Do you have back pain? Do you remember when it started? A lot of our patients don’t, it’s just “crept on over the years”, which often means that it is mistaken as an “older person’s problem”.  Unfortunately, back pain is something that is becoming more of a problem in younger generations (one study of 34,076 participants found that over 50% first experienced back pain before the age of 20!)

So why is back pain affecting young people? Let’s divert slightly and talk about teeth for a minute- most babies cut their first tooth at around 6 months old.  This is when parents then bring out the baby toothpaste and start encouraging healthy dental hygiene habits.  Babies can start to roll from the age of 4 months, and gradually progress through important developmental milestones, but when do we start promoting healthy spine habits in our children?  Unfortunately, we don’t.  It’s an area that has, and continues to be, overlooked.  Our aim is to promote healthy postural habits in children of all ages to help them grow “from little acorns to mighty oaks” and avoid having back, neck and postural pain.

Source: telegraph.co.uk
Source: telegraph.co.uk

You can help us do this, by continuing to promote healthy habits in your children as they grow up and start going to school.  A recent study published in the Archives of Disease in Childhood analysed 1403 children, and found that 61.4% of these children had backpacks that weighed in excess of 10% of the child’s bodyweight!  Those carrying the heaviest backpacks and a 50% higher risk of back pain, and girls had a higher risk of back pain in comparison to boys.

What can I do to help?

  • Babies:  Minimise the amount of time spent in baby equipment.  Yes, it’s easier to pop munchkin into a baby carrier so you have your hands free, but babies often spend their time being transferred from bouncer to car seat to baby swing back to car seat, and get very little time to develop the new motor skills that come from being able to wriggle around, practice, and experience using their arms and legs!  Occasional use is fine, but just be aware that every minute that little one is in baby equipment, is a minute of lost experience, so try to give them as much wriggle time as possible!
Source: blog.corewalking.com
Source: blog.corewalking.com
  • School aged children: Check your children’s rucksacks when they get in from school- remove any books that don’t need to be there.  (A good opportunity to also remove the toys, twigs, sweetie wrappers, stones or anything else that has been “acquired” by kiddo throughout the school day!) Also, don’t underestimate the importance of good footwear. Children are forever running around and supportive, soft-soled shoes with a good grip will make it easier for your little one to carry a school bag and avoid strains or sprains from poorly-fitting footwear.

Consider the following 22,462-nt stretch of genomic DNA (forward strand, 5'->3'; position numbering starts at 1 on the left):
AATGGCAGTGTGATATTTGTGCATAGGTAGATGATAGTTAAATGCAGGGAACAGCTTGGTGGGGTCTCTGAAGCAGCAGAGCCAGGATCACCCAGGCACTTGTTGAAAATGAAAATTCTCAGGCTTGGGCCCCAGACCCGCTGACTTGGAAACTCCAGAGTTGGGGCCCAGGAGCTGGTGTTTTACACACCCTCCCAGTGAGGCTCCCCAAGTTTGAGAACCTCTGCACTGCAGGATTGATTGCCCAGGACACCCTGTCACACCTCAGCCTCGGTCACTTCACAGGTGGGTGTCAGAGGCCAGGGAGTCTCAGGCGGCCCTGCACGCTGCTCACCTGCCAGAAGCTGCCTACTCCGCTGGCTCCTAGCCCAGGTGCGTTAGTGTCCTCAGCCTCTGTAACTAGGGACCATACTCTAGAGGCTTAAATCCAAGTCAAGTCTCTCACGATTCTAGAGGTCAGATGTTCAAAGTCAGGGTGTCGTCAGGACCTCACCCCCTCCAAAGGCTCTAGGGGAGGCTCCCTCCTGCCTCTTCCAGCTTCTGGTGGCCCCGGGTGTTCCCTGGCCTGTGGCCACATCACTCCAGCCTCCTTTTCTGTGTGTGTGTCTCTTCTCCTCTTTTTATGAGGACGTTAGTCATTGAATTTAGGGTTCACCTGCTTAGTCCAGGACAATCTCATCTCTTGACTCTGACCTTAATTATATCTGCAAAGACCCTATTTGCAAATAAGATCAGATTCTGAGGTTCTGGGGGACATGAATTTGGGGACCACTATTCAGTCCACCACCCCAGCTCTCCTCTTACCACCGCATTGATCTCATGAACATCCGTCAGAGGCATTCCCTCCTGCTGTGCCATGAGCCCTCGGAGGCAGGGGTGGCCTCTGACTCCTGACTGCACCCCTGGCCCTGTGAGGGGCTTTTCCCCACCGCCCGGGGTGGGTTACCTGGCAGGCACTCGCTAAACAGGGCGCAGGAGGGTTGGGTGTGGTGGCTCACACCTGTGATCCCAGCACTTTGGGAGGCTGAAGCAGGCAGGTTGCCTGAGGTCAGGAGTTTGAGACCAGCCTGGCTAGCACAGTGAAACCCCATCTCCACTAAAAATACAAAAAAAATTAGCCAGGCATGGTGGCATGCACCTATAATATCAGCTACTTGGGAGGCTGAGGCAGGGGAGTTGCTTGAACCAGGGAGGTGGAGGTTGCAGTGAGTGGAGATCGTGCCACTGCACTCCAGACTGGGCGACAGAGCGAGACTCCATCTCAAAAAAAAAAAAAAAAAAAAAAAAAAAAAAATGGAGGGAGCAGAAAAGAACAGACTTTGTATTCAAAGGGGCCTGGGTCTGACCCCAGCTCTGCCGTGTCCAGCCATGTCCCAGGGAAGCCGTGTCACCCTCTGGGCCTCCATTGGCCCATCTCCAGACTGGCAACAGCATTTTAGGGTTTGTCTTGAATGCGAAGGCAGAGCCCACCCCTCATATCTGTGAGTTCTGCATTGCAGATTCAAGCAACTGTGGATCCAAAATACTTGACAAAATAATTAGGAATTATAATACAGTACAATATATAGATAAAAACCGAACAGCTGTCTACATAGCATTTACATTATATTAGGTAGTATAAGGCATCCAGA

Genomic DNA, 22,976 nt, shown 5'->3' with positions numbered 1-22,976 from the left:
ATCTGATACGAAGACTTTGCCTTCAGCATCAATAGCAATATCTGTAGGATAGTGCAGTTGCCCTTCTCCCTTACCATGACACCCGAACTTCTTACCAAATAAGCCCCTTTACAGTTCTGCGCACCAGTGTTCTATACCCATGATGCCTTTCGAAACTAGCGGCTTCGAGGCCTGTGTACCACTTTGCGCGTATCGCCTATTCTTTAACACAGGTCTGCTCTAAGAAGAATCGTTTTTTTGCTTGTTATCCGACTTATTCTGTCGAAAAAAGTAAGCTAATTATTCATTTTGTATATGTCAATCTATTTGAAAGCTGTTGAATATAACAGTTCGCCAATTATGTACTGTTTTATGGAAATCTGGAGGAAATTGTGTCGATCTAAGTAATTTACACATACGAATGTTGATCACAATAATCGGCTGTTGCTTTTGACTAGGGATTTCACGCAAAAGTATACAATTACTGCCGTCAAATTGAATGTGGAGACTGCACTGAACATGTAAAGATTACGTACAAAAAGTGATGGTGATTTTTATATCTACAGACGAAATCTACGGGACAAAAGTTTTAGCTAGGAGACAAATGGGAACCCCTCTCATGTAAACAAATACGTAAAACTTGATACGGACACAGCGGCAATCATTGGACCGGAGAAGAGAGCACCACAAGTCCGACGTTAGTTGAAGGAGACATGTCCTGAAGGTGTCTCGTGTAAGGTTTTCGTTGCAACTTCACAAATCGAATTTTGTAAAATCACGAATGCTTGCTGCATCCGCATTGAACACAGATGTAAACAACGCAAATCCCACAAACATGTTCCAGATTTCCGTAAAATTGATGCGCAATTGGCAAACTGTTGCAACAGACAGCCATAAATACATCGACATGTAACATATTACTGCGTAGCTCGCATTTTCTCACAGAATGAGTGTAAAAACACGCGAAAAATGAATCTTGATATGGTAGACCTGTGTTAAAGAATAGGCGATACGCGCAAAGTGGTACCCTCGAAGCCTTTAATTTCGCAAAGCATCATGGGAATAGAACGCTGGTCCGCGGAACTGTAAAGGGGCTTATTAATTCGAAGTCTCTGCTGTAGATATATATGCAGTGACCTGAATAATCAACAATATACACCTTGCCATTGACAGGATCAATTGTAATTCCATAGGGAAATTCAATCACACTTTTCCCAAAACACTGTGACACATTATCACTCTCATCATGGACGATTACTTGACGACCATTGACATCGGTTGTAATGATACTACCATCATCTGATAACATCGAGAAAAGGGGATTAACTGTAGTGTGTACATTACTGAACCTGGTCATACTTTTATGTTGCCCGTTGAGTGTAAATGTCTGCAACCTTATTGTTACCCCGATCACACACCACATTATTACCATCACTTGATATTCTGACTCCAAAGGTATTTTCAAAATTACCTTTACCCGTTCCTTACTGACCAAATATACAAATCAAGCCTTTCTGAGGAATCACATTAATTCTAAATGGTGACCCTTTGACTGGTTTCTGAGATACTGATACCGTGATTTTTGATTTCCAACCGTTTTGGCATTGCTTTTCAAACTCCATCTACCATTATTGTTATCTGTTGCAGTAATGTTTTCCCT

• Teenagers: Encourage regular breaks.  Yes, schoolwork is important, but taking a break every 30 minutes will help to stop postural pains and stresses from creeping on.  Ensure their desks are set up suitably- if you’d like some advice about workstation ergonomics and correct setup, let us know!
Source: gettyimages.com
Source: gettyimages.com

 Remember- if your child continues to report back pain, it is important to consult a medical professional for appropriate advice.  If you would like more information, please don’t hesitate to get in touch with us!

If you have any further questions you’d like to ask, please feel free to get in touch by calling 01243 379693 or book your appointment today.


PPQM award chiropractic Emsworth Hampshire

PPQM Award

We are excited to announce Acorn Health in Emsworth has been awarded the highly regarded Patient Partnership Quality Mark (PPQM) from the Royal College of Chiropractors which recognise excellence in terms of meeting patient expectations. This award is a great contribution to the Emsworth health care community as less than 150 clinics in the whole of the UK hold a PPQM.

Philippa Oakley, principal Chiropractor adds, ‘We are thrilled to have been recognised as one of them in just over 6 months from opening and we are looking forward to going up to London to collect the award in January! As part of the mark, we are required to demonstrate that we meet patient expectations in a wide range of areas including; accessibility, communication with our patients, privacy, patient aftercare and record keeping.’

For more information about the Quality Marks, visit the Royal College of Chiropractors website here.

1, 2, 3, Lift!